From tears and sorrow to smiles and warm applause, Chester Williams’ Newlands farewell was fit for a hero, writes JOHN GOLIATH.
Walking to Newlands on a Saturday afternoon for a Test match is a joy for the senses.
The cool northwesterly wakes you up with an icy slap on your cheeks. The flags and jerseys are colourful and bright. The smell of boerewors and onions on the vendors’ braais makes you forget about the diet and the cucumber sandwiches your wife packed for you.
The buzz outside Newlands ahead of a big match tingles the spine and the fans’ loud singing sets the stage for what’s to come inside. The anticipation is a killer. The referee can’t start the match soon enough.
But there was a different atmosphere when we walked towards Newlands on Saturday for Chester Williams’ funeral.
The normal buzz was replaced by an eerie silence. There were no flags. No boerewors on the grills. It was the same inside the stadium.
Chester entered the cathedral of South African rugby for the last time in a white coffin and a bouquet of Proteas in absolute silence. It’s in stark contrast to his playing days when Newlands exploded when he and his Western Province teammates took the field in the mid and late 90s.
The only noise was the security guards’ two-way radios, which were probably still set for a match-day volume. That’s how quiet it was.
Chester was accompanied by his friends, family and a number of the 1995 World Cup-winning squad, who only a few months ago also buried James Small.
The tears started to flow immediately during the first hymn, ‘How Great Thou Art’. There was great sadness.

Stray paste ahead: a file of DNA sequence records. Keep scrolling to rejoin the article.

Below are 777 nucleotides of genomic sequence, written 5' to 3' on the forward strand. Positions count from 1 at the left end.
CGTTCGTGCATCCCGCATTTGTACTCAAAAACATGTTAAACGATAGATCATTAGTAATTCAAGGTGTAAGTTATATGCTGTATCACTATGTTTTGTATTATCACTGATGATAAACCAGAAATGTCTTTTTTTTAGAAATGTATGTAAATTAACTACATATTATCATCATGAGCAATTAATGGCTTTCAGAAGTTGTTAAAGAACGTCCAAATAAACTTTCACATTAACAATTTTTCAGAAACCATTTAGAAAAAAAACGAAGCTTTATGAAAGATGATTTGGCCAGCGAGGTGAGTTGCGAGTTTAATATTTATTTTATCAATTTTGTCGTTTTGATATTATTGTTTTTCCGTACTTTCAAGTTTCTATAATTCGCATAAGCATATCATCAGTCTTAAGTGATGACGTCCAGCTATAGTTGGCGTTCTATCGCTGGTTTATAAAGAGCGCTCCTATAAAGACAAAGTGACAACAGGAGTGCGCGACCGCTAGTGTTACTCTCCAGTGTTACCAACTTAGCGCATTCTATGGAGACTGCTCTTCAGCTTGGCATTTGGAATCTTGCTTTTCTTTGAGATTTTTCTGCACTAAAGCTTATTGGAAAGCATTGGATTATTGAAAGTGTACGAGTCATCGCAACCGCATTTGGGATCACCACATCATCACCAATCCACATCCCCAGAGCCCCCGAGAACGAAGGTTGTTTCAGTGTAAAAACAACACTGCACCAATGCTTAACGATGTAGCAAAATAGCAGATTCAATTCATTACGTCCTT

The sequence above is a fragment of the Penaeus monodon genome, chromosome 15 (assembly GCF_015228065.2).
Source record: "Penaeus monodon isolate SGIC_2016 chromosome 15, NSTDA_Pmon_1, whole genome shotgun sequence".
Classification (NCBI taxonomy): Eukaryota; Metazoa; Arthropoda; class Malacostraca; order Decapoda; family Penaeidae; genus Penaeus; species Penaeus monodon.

But former Springbok No 8 and manager of the 1995 World Cup team, Morne du Plessis, reminded funeral-goers to rather celebrate Chester’s life and his unbelievable talent as a rugby player.
‘Chester was small in stature but had a heart of a lion,’ the former Western Province captain said.
‘He was an uncomfortable poster boy for the 1995 World Cup, because of his shyness. That could wear anybody down, but Chester took on that responsibility and emerged as an inspiration for millions of South Africans.
‘Chester will not be forgotten, his smile will shine on forever.’
There was laughter again after the initial sadness. The music followed when the great PJ Powers took us all back to the 1995 World Cup with a rendition of World in Union that was as powerful on Saturday as it was 24 years ago.
She then changed the words to her hit song ‘Jabulani’ to ‘Chester Williams’, which was an appropriate description of the fallen hero.
‘You have made us feel so strong, Chester Williams!’
‘Chester Williams! The people sing and dance!’
But Chester would leave Newlands for the last time like he left it in his prime. The program director John Lloyd asked the crowd for a minute of applause, instead of a minute silence.
He requested everyone to close their eyes and imagine Chester running down the wing to score.
As Chester’s coffin was carried out of the stadium, there was again a sombre silence, until one of the mourners shouted ‘CHESTER!’ just before the coffin went down the tunnel. A loud cheer and a rousing applause followed.
It was the send-off Chester deserved, applauded off the field one last time. For a brief moment everyone forgot the sadness. Newlands felt like Newlands again when Chester was still its darling.
Farewell Chester … Newlands and South Africa will always love you.
Photo: Gallo Images